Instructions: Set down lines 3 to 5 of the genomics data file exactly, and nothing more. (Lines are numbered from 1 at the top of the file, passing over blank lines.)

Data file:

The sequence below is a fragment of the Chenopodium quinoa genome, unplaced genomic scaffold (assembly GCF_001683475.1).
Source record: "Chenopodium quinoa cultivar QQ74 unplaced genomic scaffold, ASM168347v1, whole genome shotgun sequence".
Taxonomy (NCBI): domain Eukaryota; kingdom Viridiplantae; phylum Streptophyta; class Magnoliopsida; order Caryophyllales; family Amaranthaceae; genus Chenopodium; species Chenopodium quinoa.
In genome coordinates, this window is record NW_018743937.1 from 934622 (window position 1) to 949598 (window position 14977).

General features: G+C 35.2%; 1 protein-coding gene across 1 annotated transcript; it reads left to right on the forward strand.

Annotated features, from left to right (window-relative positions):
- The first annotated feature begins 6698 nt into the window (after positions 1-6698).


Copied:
Taxonomy (NCBI): domain Eukaryota; kingdom Viridiplantae; phylum Streptophyta; class Magnoliopsida; order Caryophyllales; family Amaranthaceae; genus Chenopodium; species Chenopodium quinoa.
In genome coordinates, this window is record NW_018743937.1 from 934622 (window position 1) to 949598 (window position 14977).

General features: G+C 35.2%; 1 protein-coding gene across 1 annotated transcript; it reads left to right on the forward strand.